Despite meeting during a record-breaking heatwave, delegates failed to make significant progress during UN climate change talks — and bowed to the demands of oil-producing countries over how to respond to a flagship scientific study.

A dispute erupted over how to treat the findings of a report by the Intergovernmental Panel on Climate Change on limiting global warming to 1.5 degrees Celsius (2.7F), the lower goal set in the 2015 Paris Agreement.

A handful of countries, led by Saudi Arabia, wanted to make note of uncertainties around the science in the study, which outlined potential harms if the 1.5C threshold was breached.

Under a compromise, delegates agreed to praise the 1.5C report as “the best available science” but closed the door to further formal discussion of its findings.

It caused dismay among delegates representing island nations who face an existential threat from rising sea levels linked to higher temperatures. The world is already around 1C hotter than pre-industrial times.

As negotiations ended in Bonn on Thursday evening, UN climate chief Patricia Espinosa reminded states they must deliver on the 2015 Paris Agreement, now ratified by 185 nations.

“People are demanding results — whether that’s online or in the streets — and we must show we are taking responsibility,” she said in a statement.

Delegates settled on a process for a December review of a key mechanism to address “loss and damage” caused by climate and weather extremes and rising seas.

And they inched forward on rules to put in place new markets for carbon credits, due to be finalised in Chile.

But it was not enough for many participants who highlighted how rising global temperatures are already super-charging water shortages in India, powerful storms hitting poor communities in Mozambique and other extremes.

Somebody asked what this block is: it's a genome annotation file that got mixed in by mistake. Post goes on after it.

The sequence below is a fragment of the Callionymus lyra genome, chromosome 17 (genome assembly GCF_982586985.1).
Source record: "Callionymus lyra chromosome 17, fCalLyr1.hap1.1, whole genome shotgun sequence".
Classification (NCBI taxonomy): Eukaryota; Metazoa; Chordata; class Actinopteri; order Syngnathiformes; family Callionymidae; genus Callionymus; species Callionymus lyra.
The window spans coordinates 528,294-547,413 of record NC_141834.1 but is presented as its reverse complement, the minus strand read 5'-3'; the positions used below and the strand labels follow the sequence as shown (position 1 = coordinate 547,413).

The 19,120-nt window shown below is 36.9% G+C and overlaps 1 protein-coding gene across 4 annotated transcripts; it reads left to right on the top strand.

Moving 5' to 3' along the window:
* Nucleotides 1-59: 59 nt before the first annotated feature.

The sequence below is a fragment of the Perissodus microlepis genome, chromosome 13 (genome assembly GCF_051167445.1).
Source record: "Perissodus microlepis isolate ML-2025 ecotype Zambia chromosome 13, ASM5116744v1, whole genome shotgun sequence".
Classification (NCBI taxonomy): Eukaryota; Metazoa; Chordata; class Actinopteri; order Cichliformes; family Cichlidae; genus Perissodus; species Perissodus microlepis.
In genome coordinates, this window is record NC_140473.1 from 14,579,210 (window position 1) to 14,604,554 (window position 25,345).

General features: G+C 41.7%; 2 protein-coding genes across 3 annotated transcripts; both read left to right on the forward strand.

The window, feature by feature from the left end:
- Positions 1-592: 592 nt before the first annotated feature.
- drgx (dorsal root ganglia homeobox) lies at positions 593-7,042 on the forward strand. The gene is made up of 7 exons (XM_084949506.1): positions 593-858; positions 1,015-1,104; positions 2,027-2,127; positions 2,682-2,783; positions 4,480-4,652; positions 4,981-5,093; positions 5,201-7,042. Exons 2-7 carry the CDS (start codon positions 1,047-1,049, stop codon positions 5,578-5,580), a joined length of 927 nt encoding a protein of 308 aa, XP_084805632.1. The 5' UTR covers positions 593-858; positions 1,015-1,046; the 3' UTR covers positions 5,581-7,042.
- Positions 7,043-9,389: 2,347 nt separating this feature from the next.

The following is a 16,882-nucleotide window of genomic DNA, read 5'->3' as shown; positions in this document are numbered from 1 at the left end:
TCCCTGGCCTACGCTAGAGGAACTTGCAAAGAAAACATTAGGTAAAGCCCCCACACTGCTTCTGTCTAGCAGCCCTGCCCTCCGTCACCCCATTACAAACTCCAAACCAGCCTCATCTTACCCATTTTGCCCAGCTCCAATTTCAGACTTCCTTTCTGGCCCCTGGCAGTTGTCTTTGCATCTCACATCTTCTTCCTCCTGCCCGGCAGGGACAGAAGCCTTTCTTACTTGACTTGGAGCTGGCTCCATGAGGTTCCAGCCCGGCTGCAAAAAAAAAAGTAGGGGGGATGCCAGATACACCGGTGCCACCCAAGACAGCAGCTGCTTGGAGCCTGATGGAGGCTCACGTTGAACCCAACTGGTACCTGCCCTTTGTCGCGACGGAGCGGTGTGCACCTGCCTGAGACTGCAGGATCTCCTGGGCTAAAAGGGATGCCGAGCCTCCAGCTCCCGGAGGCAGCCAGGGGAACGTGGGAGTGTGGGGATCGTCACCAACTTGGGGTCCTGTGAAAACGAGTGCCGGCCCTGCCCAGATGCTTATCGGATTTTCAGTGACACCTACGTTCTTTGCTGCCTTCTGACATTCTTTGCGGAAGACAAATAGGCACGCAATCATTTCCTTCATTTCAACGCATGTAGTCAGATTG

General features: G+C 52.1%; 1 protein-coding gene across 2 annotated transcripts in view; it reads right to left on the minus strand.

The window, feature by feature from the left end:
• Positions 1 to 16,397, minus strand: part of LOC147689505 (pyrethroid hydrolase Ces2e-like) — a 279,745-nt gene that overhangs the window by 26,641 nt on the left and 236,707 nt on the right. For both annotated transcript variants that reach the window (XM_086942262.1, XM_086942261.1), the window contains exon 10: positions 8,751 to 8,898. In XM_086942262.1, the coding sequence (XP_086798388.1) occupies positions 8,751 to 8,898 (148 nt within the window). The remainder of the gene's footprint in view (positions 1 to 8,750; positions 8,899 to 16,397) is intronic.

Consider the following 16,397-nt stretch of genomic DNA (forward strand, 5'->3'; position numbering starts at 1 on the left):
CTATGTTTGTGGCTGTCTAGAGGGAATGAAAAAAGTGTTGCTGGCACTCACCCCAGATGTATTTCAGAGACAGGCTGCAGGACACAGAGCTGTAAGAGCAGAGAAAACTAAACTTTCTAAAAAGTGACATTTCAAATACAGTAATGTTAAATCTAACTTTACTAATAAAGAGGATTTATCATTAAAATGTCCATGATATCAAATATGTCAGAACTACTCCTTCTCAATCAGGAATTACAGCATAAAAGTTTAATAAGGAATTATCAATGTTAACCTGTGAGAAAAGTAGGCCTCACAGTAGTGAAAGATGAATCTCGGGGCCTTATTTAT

Alden Meyer, strategy director with the Union of Concerned Scientists, said Saudi Arabia’s move “can’t prevent scientific fact from continuing to drive the heightened awareness among governments, the business community and the public of the need for an urgent response to the climate crisis”.

‘Arsonists at the table’

Burning of oil, coal and gas to produce energy by the power, industry and transport sectors is the main driver of the emissions heating up the planet.

Some developed countries, including the United States, Australia, the European Union and Norway, have consistently blocked the creation of a conflict of interest policy.

That continued in Bonn, according to campaign group Corporate Accountability, despite a letter signed by 300 environmental, development and transparency organisations calling on the countries to shift their stance.

“Everyone is running around talking about how the house is on fire, but the arsonists are still at the table,” Nathan Thanki of the Global Campaign to Demand Climate Justice told journalists.

The next major opportunity for governments to make commitments to cut emissions further and faster, as well as putting new money on the table to help developing nations cope with climate change, will be at a September summit organised by the UN secretary-general.

Jean Su, energy director at the Center for Biological Diversity, said the main obstacle to “real climate action” was “the sheer lack of political will”.

“We urge world leaders to listen to the millions of people in the streets and act with humanity and courage to turn this crisis around,” she said.

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